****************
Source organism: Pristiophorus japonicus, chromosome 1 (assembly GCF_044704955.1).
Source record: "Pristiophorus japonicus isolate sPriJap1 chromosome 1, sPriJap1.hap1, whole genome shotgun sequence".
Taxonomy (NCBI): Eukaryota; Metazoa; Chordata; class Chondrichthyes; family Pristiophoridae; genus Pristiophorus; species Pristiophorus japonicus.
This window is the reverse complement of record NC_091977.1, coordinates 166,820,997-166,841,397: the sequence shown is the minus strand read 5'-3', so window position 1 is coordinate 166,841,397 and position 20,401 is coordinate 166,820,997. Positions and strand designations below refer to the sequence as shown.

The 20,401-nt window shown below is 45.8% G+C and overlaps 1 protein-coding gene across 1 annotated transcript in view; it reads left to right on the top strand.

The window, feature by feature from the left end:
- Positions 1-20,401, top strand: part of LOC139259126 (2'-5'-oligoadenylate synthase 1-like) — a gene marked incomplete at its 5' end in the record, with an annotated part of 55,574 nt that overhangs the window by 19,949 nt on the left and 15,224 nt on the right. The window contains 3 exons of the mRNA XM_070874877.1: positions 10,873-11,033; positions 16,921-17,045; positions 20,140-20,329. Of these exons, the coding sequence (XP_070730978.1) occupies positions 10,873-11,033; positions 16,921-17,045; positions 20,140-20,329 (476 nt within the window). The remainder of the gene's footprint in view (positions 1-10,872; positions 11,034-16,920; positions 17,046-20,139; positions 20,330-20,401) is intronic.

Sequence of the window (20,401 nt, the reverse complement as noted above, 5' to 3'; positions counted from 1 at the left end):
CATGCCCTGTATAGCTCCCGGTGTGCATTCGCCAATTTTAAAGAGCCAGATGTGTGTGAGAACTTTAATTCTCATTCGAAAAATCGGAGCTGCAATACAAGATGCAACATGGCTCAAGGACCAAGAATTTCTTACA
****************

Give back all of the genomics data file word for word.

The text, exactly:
Source organism: Pristiophorus japonicus, chromosome 1 (assembly GCF_044704955.1).
Source record: "Pristiophorus japonicus isolate sPriJap1 chromosome 1, sPriJap1.hap1, whole genome shotgun sequence".
Taxonomy (NCBI): Eukaryota; Metazoa; Chordata; class Chondrichthyes; family Pristiophoridae; genus Pristiophorus; species Pristiophorus japonicus.
This window is the reverse complement of record NC_091977.1, coordinates 166,820,997-166,841,397: the sequence shown is the minus strand read 5'-3', so window position 1 is coordinate 166,841,397 and position 20,401 is coordinate 166,820,997. Positions and strand designations below refer to the sequence as shown.

The 20,401-nt window shown below is 45.8% G+C and overlaps 1 protein-coding gene across 1 annotated transcript in view; it reads left to right on the top strand.

The window, feature by feature from the left end:
- Positions 1-20,401, top strand: part of LOC139259126 (2'-5'-oligoadenylate synthase 1-like) — a gene marked incomplete at its 5' end in the record, with an annotated part of 55,574 nt that overhangs the window by 19,949 nt on the left and 15,224 nt on the right. The window contains 3 exons of the mRNA XM_070874877.1: positions 10,873-11,033; positions 16,921-17,045; positions 20,140-20,329. Of these exons, the coding sequence (XP_070730978.1) occupies positions 10,873-11,033; positions 16,921-17,045; positions 20,140-20,329 (476 nt within the window). The remainder of the gene's footprint in view (positions 1-10,872; positions 11,034-16,920; positions 17,046-20,139; positions 20,330-20,401) is intronic.

Sequence of the window (20,401 nt, the reverse complement as noted above, 5' to 3'; positions counted from 1 at the left end):
CATGCCCTGTATAGCTCCCGGTGTGCATTCGCCAATTTTAAAGAGCCAGATGTGTGTGAGAACTTTAATTCTCATTCGAAAAATCGGAGCTGCAATACAAGATGCAACATGGCTCAAGGACCAAGAATTTCTTACA